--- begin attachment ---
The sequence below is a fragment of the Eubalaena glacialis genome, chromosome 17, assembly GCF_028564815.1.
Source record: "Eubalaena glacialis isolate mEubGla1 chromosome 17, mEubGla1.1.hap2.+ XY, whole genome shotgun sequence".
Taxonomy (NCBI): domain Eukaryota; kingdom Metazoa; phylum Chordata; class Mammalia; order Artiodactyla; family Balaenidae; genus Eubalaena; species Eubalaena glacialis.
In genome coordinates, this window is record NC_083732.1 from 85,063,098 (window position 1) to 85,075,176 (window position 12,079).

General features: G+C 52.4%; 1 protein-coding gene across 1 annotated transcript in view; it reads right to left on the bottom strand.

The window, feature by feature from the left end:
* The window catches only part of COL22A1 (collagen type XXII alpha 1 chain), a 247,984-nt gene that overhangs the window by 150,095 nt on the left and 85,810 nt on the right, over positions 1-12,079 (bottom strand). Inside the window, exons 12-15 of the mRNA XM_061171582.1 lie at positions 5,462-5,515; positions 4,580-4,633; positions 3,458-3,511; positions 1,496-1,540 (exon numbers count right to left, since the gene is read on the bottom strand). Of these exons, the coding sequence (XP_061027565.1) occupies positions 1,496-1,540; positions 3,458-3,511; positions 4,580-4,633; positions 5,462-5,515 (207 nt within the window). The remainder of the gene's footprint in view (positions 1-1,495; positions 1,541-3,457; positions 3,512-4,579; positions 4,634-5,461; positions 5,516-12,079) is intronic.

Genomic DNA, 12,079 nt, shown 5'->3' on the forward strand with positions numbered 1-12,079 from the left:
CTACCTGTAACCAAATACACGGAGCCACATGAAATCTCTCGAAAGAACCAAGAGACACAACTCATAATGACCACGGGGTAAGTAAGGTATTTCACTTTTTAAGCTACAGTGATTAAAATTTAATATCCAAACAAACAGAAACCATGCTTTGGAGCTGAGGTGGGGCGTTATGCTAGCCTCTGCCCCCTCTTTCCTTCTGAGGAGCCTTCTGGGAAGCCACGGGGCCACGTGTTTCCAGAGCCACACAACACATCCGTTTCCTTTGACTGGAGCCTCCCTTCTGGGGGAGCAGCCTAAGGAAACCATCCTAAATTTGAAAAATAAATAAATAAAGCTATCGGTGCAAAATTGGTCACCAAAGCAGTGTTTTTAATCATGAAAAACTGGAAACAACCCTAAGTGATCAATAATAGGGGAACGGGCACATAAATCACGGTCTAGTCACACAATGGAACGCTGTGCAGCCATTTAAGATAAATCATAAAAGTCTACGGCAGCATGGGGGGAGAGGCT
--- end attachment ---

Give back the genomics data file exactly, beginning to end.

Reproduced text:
The sequence below is a fragment of the Eubalaena glacialis genome, chromosome 17, assembly GCF_028564815.1.
Source record: "Eubalaena glacialis isolate mEubGla1 chromosome 17, mEubGla1.1.hap2.+ XY, whole genome shotgun sequence".
Taxonomy (NCBI): domain Eukaryota; kingdom Metazoa; phylum Chordata; class Mammalia; order Artiodactyla; family Balaenidae; genus Eubalaena; species Eubalaena glacialis.
In genome coordinates, this window is record NC_083732.1 from 85,063,098 (window position 1) to 85,075,176 (window position 12,079).

General features: G+C 52.4%; 1 protein-coding gene across 1 annotated transcript in view; it reads right to left on the bottom strand.

The window, feature by feature from the left end:
* The window catches only part of COL22A1 (collagen type XXII alpha 1 chain), a 247,984-nt gene that overhangs the window by 150,095 nt on the left and 85,810 nt on the right, over positions 1-12,079 (bottom strand). Inside the window, exons 12-15 of the mRNA XM_061171582.1 lie at positions 5,462-5,515; positions 4,580-4,633; positions 3,458-3,511; positions 1,496-1,540 (exon numbers count right to left, since the gene is read on the bottom strand). Of these exons, the coding sequence (XP_061027565.1) occupies positions 1,496-1,540; positions 3,458-3,511; positions 4,580-4,633; positions 5,462-5,515 (207 nt within the window). The remainder of the gene's footprint in view (positions 1-1,495; positions 1,541-3,457; positions 3,512-4,579; positions 4,634-5,461; positions 5,516-12,079) is intronic.

Genomic DNA, 12,079 nt, shown 5'->3' on the forward strand with positions numbered 1-12,079 from the left:
CTACCTGTAACCAAATACACGGAGCCACATGAAATCTCTCGAAAGAACCAAGAGACACAACTCATAATGACCACGGGGTAAGTAAGGTATTTCACTTTTTAAGCTACAGTGATTAAAATTTAATATCCAAACAAACAGAAACCATGCTTTGGAGCTGAGGTGGGGCGTTATGCTAGCCTCTGCCCCCTCTTTCCTTCTGAGGAGCCTTCTGGGAAGCCACGGGGCCACGTGTTTCCAGAGCCACACAACACATCCGTTTCCTTTGACTGGAGCCTCCCTTCTGGGGGAGCAGCCTAAGGAAACCATCCTAAATTTGAAAAATAAATAAATAAAGCTATCGGTGCAAAATTGGTCACCAAAGCAGTGTTTTTAATCATGAAAAACTGGAAACAACCCTAAGTGATCAATAATAGGGGAACGGGCACATAAATCACGGTCTAGTCACACAATGGAACGCTGTGCAGCCATTTAAGATAAATCATAAAAGTCTACGGCAGCATGGGGGGAGAGGCT